Woman gets top job

The news that Theresa May has been appointed leader of the Conservative Party, and tomorrow will Prime Minister, brought back to my mind some research I came across while developing my new module. She is adamant she will make a success of Brexit; that which has been called the poisoned chalice, and long “May” she succeed (the pun headline writers will surely be having a field day after Cameron). Continue reading “Woman gets top job”

Advertisements

A Tale of Two Voters

My dad turned 70 last year. He’s a lifelong right-wing staunch Tory who completes The Telegraph crossword daily. As you may expect he’s very traditional; he was and still is the epitome of a very anti-liberal parent (and grandparent). To me he’s an enigma, yet I have a sneaking suspiscion he’s a working class soul trapped in a middle class body. Him and his wife split their time between Yorkshire and France, where he’s still climbing on roofs doing up their converted barn. Continue reading “A Tale of Two Voters”

No Going Back

The small, now defunct, local authority at which I started my career had a room termed “the bunker”; a veritable treasure trove of dusty government papers, untouched by data laws, hidden behind large metal locked doors. For young apprentices like me, a shift in the bunker was like some sort of initiation. It was here we found old sets of 1970s committee minutes. Continue reading “No Going Back”

Failing businesses owe multiple debts

It’s unfortunate, but not unexpected news that retail giant BHS has had to call in the administrators – an all too common trend among time served retailers. Of those who haven’t crumbled like C&A or Woolworths, many (WHSmith for example) have been close. Understandably, a common pressure placed on businesses to perform is that of its shareholders. They’ve made a financial investment which failure will see them lose, and conversely if the business is successful they may make significant gains. But what about other types of investments made in businesses – of time, of careers, of people? Retail workers don’t deserve to be mistreated, as has been the case in the past, or to be tainted with the mark of failed enterprise. They certainly do deserve our sympathy. Continue reading “Failing businesses owe multiple debts”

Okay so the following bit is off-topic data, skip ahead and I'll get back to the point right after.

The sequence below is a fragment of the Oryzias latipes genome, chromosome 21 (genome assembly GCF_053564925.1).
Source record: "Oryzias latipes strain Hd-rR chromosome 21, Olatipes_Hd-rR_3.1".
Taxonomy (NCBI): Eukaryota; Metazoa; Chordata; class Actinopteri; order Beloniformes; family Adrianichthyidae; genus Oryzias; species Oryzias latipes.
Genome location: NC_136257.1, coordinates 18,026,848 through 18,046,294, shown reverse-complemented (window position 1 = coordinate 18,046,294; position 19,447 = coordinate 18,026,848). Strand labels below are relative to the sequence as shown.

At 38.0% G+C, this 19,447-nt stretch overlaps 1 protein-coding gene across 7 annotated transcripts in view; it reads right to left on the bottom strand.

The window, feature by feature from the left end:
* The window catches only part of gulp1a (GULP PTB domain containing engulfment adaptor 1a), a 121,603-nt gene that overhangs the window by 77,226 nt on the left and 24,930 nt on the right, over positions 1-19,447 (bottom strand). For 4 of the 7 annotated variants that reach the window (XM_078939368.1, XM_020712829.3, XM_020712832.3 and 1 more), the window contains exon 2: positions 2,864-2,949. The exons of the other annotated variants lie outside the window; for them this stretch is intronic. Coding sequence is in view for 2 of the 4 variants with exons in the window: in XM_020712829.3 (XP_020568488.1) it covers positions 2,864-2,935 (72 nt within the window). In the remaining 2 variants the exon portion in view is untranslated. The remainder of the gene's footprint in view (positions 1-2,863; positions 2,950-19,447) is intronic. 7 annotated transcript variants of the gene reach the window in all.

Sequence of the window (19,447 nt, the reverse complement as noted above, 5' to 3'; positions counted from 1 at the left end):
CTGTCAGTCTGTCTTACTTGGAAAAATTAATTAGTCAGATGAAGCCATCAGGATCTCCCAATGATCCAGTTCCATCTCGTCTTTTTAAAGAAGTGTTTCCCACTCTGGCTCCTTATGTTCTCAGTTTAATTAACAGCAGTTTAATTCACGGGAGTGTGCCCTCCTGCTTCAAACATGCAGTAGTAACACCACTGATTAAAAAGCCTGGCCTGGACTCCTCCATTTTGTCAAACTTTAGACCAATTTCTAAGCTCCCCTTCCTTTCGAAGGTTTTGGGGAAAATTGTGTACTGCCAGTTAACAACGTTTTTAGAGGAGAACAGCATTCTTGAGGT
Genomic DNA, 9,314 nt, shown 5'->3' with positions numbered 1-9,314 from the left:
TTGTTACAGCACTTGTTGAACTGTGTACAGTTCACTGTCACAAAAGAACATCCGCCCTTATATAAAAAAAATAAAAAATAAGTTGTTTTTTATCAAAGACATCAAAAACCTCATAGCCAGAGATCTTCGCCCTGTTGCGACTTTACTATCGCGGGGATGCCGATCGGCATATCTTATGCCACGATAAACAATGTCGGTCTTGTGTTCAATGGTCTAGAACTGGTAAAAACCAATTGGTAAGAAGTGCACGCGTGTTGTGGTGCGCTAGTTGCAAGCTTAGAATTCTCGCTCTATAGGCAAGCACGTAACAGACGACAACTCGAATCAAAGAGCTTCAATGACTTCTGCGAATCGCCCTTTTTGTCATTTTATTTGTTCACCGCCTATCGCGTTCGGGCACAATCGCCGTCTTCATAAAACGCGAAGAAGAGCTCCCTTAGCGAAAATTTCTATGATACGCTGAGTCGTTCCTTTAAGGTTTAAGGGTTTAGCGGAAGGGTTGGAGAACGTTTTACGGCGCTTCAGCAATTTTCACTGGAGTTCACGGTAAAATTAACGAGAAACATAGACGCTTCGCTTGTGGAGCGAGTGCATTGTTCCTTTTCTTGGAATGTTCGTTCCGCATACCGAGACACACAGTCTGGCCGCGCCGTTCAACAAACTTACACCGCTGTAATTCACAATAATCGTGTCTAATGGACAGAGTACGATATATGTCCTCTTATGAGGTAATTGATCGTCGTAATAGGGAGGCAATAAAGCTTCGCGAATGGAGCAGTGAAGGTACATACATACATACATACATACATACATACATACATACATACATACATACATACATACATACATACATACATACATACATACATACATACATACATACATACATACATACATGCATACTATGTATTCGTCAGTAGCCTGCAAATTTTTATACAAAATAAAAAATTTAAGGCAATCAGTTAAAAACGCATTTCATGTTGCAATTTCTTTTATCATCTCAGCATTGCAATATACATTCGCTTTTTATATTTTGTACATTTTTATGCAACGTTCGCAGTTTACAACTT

The Liminal Period

Well The New Year is finally here, the much lauded but perpetual disappointment it always is. The two-day hangover has dissipated with nothing to show for it but a bunch of half-hearted promises. Everyone’s thoroughly back in to the swing of things and Christmas is a distant dream. The prospect of a bright, fresh new start has been thoroughly dampened (quite literally) by the British weather. It hasn’t stopped raining since last year. Continue reading “The Liminal Period”

Change Soapbox

20150813-201158.jpg

When I was a kid, my Nanna used to try a make a new soap by squashing together all the tiny bits of individual bars that had become too small to use on their own. I once remember seeing an advert in one of those door to door sales catalogues for a “gadget” that claimed it took the effort out of this process and really made a new soap out of the old. It never worked. As soon as you tried to use it the component soaps would fall away from the whole into their previous forms. My Nan came from a time where such resources were precious. Nowadays, rather than waste the effort, we would just throw the soap away once it becomes unusable and open a new packet. Continue reading “Change Soapbox”

This is Getting Old

20150217-071131.jpg

Concerns about age used to be centred on living long enough to be able to provide for our families and see our children grow up. Now that it seems those wishes for longevity have come true (in the most part for those living in the developed World) concerns are regarding quality of life, and perhaps more specifically whether our bodies and/or minds will last long enough to not be a burden on our families in our old age. Continue reading “This is Getting Old”